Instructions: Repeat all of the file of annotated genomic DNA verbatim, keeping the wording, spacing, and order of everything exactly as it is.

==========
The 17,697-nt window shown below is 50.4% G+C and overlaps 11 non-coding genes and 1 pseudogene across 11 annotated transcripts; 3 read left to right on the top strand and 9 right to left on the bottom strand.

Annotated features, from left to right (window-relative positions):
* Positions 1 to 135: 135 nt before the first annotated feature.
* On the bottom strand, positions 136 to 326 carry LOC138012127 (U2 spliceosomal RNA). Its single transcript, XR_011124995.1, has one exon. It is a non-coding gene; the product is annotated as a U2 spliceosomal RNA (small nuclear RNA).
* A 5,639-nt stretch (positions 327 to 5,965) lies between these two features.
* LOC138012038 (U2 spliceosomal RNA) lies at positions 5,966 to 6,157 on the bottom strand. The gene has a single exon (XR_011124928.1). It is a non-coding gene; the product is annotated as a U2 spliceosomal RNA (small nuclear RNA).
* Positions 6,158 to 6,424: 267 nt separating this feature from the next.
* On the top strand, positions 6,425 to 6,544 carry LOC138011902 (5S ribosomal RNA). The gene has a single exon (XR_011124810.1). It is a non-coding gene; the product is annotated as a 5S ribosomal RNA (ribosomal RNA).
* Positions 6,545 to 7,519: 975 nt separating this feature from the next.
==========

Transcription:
The 17,697-nt window shown below is 50.4% G+C and overlaps 11 non-coding genes and 1 pseudogene across 11 annotated transcripts; 3 read left to right on the top strand and 9 right to left on the bottom strand.

Annotated features, from left to right (window-relative positions):
* Positions 1 to 135: 135 nt before the first annotated feature.
* On the bottom strand, positions 136 to 326 carry LOC138012127 (U2 spliceosomal RNA). Its single transcript, XR_011124995.1, has one exon. It is a non-coding gene; the product is annotated as a U2 spliceosomal RNA (small nuclear RNA).
* A 5,639-nt stretch (positions 327 to 5,965) lies between these two features.
* LOC138012038 (U2 spliceosomal RNA) lies at positions 5,966 to 6,157 on the bottom strand. The gene has a single exon (XR_011124928.1). It is a non-coding gene; the product is annotated as a U2 spliceosomal RNA (small nuclear RNA).
* Positions 6,158 to 6,424: 267 nt separating this feature from the next.
* On the top strand, positions 6,425 to 6,544 carry LOC138011902 (5S ribosomal RNA). The gene has a single exon (XR_011124810.1). It is a non-coding gene; the product is annotated as a 5S ribosomal RNA (ribosomal RNA).
* Positions 6,545 to 7,519: 975 nt separating this feature from the next.